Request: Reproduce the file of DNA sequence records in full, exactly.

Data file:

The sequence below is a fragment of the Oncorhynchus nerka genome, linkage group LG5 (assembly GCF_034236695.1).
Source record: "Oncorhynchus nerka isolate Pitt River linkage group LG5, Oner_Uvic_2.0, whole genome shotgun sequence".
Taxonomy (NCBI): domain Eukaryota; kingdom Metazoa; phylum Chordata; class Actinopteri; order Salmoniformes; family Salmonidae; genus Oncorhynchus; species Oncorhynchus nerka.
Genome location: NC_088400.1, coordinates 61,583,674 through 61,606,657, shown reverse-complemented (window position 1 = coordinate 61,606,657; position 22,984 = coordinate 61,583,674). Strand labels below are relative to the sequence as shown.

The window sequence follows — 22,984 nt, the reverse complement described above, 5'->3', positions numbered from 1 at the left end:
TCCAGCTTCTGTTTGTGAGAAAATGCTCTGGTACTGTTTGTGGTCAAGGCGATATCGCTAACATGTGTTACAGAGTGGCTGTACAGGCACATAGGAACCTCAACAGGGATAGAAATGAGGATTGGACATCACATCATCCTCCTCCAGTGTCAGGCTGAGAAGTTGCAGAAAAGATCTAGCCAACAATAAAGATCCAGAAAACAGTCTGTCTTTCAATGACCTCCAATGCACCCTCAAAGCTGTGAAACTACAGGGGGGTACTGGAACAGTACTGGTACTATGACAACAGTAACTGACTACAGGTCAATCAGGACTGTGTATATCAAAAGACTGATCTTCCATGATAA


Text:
The sequence below is a fragment of the Oncorhynchus nerka genome, linkage group LG5 (assembly GCF_034236695.1).
Source record: "Oncorhynchus nerka isolate Pitt River linkage group LG5, Oner_Uvic_2.0, whole genome shotgun sequence".
Taxonomy (NCBI): domain Eukaryota; kingdom Metazoa; phylum Chordata; class Actinopteri; order Salmoniformes; family Salmonidae; genus Oncorhynchus; species Oncorhynchus nerka.
Genome location: NC_088400.1, coordinates 61,583,674 through 61,606,657, shown reverse-complemented (window position 1 = coordinate 61,606,657; position 22,984 = coordinate 61,583,674). Strand labels below are relative to the sequence as shown.

The window sequence follows — 22,984 nt, the reverse complement described above, 5'->3', positions numbered from 1 at the left end:
TCCAGCTTCTGTTTGTGAGAAAATGCTCTGGTACTGTTTGTGGTCAAGGCGATATCGCTAACATGTGTTACAGAGTGGCTGTACAGGCACATAGGAACCTCAACAGGGATAGAAATGAGGATTGGACATCACATCATCCTCCTCCAGTGTCAGGCTGAGAAGTTGCAGAAAAGATCTAGCCAACAATAAAGATCCAGAAAACAGTCTGTCTTTCAATGACCTCCAATGCACCCTCAAAGCTGTGAAACTACAGGGGGGTACTGGAACAGTACTGGTACTATGACAACAGTAACTGACTACAGGTCAATCAGGACTGTGTATATCAAAAGACTGATCTTCCATGATAA